David Cameron has won battle on gay marriage - but not the war, Tory MPs warn
PM faces battle to push Bill through Lords as rebels begin tabling major amendments
Andrew Grice has been Political Editor of The Independent since 1998. He was previously Political Editor of The Sunday Times, where he worked for 10 years, and he has been a Westminster-based journalist since 1982. His column, Inside Politics, appears in The Independent each Saturday.
Wednesday 06 February 2013
Conservative MPs have warned David Cameron that he had won a battle but not the war on gay marriage as they vowed to seek big changes to the Bill that will legalise it. Ministers are privately nervous the House of Lords will water down the Marriage (Same-Sex Couples) Bill and that a majority of Tory MPs might back key changes sought by peers, which Mr Cameron would then seek to overturn in the Commons. “We are expecting problems in the Lords,” one minister admitted.
Tory opponents of the measure said peers would feel emboldened to defeat the Government because more Tory MPs voted against the Bill than supported it when it received a second reading on Tuesday night.
The Bill’s next hurdle will be when it is discussed in detail by a committee of MPs. Rebel Tories have already begun tabling a flood of amendments. They will seek further safeguards to prevent churches including the Church of England being forced to carry out gay marriages if a case were taken to the European Court of Human Rights; provision for Parliament to reconsider the issue if the ECHR intervenes; more protection for public sector staff who object to same-sex marriage; and the idea of a “civil union” for both heterosexual and gay couples.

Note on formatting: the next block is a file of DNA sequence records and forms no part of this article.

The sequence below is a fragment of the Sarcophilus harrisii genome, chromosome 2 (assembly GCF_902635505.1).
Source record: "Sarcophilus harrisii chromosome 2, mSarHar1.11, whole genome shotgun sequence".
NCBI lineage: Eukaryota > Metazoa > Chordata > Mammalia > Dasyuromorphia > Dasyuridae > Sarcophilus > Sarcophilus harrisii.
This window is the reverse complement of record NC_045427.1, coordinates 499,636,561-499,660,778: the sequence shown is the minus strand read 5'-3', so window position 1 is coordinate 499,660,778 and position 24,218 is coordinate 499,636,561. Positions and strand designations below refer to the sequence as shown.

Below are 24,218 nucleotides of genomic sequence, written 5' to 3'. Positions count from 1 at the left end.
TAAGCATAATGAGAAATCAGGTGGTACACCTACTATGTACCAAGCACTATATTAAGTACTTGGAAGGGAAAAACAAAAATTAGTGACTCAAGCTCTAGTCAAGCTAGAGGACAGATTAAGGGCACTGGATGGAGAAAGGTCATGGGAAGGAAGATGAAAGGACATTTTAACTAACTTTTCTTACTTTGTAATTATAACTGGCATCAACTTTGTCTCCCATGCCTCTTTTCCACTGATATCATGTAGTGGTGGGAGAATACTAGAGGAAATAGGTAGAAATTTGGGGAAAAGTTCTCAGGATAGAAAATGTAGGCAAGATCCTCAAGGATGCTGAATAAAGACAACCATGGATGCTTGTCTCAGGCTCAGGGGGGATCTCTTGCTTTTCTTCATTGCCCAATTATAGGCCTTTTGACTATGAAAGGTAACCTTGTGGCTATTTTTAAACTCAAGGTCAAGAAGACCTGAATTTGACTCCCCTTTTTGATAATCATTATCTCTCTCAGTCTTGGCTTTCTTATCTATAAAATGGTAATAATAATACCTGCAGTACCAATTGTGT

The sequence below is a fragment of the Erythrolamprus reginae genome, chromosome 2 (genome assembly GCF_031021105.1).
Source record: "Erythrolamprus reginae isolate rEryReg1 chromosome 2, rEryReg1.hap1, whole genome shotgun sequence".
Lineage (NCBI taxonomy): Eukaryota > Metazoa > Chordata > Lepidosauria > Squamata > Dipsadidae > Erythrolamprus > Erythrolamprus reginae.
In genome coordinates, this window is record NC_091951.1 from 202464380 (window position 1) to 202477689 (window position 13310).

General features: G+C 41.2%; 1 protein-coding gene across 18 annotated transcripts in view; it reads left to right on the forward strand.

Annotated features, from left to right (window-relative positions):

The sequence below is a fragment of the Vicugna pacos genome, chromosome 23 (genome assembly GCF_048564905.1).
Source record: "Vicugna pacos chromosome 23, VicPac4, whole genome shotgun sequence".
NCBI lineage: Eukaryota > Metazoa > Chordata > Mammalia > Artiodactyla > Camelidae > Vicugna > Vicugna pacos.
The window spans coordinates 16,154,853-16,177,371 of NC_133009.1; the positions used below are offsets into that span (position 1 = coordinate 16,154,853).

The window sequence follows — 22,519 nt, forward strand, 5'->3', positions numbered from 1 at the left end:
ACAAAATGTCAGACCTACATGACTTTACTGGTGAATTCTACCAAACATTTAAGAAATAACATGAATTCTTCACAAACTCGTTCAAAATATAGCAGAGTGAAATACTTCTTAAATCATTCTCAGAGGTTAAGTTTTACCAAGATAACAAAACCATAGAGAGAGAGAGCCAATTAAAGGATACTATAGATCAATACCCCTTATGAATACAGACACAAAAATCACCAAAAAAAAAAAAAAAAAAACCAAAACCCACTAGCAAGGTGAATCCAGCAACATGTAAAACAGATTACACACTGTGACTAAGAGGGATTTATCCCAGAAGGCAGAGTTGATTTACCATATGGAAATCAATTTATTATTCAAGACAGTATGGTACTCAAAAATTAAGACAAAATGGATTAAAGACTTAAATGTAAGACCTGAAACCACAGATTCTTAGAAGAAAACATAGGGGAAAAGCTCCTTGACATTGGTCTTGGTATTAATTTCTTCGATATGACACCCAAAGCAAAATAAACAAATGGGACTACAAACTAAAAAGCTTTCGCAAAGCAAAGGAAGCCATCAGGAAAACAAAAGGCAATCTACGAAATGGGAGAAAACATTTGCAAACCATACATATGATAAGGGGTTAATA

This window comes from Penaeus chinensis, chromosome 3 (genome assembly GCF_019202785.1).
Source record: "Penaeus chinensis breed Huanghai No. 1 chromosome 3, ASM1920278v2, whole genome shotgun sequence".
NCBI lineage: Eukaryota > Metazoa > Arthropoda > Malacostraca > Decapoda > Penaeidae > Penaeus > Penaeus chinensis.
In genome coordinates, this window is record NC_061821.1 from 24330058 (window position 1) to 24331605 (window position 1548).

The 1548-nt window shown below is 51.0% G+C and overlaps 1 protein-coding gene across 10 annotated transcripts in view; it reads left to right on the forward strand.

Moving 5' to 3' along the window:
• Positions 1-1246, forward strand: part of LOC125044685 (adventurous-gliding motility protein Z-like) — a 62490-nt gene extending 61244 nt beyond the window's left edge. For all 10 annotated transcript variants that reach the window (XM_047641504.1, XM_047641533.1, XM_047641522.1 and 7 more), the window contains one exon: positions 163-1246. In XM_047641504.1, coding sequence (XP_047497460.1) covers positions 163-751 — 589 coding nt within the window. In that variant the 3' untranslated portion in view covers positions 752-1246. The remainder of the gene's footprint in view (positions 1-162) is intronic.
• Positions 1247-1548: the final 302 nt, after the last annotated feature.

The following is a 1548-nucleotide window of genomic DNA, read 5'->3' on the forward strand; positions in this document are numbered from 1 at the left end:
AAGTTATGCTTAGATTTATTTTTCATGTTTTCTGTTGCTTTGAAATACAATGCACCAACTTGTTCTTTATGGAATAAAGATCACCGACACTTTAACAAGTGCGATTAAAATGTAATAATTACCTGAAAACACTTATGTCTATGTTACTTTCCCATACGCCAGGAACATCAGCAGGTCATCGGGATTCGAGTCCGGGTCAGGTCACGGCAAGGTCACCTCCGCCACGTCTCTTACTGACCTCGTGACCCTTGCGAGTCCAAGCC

David Burrowes, a leading Tory opponent of the Bill, who will now sit on the committee that will examine it, said he would be “constructive” as he sought amendments but added: “I am in it to win it.” He believed three-quarters of the 40 Tory MPs who abstained on Tuesday had major concerns about the measure, and even some of those who supported it did so with “a heavy heart”. Mr Burrowes said: “We succeeded in one objective – sending a message very clearly and loudly to the Lords.”
Some Cameron critics claimed his authority over his party had been diminished by the rebellion, which saw 127 Tory MPs vote for the Bill and 136 oppose it. But modernisers insisted that, despite the Tory divisions, the legalising of same-sex marriage would enhance Mr Cameron’s standing with the public.
Ryan Shorthouse, the director of Bright Blue think tank, said: “We know now that a majority of parliamentarians and the public – as well as younger Conservative MPs and activists – are in favour of legalising same-sex marriage.
“This has been a good week for freedom and for love. Faced with gloomy economic circumstances and deep unease among some members of the party about extending marriage, David Cameron could have quietly dropped this. But he is pressing on, and in the months and years ahead will work to convince sceptics that the Bill will only bring more happiness as well as safeguarding religious belief. As such, many voters will see the Prime Minister as principled, and the Conservatives will be rewarded for this in the long term.”
Mr Cameron told the Commons he was “proud” the Government had brought the measure forward. He said: “The great thing about last night’s vote is that two gay people who love each other will now be able to get married, and I think that is an important advance. I think we should be promoting marriage, rather than looking at any other way of weakening it.”
Coming out against: Lib Dem dissenters
Four of the 56 Liberal Democrat MPs voted against the Bill to legalise gay marriage, despite Nick Clegg’s strong support for the measure.
Sarah Teather The former Education minister who is MP for Brent Central, said: “The extra protections offered to same-sex couples are marginal, [but] the potential negatives to society over time may be more considerable.”
Gordon Birtwistle The MP for Burnley, said he had consulted with churches in his constituency and found that they agreed with his own inclination to oppose the Bill as it would weaken the institution of marriage.
John Pugh The MP for Southport, said: “It achieves none of its objectives and weakens the link between marriage and the family. As a result it draws [the state] into … debatable judgements and rulings on sexual, personal and religious behaviour.”
Sir Alan Beith Former party deputy and MP for Berwick-upon-Tweed, was not available for comment.
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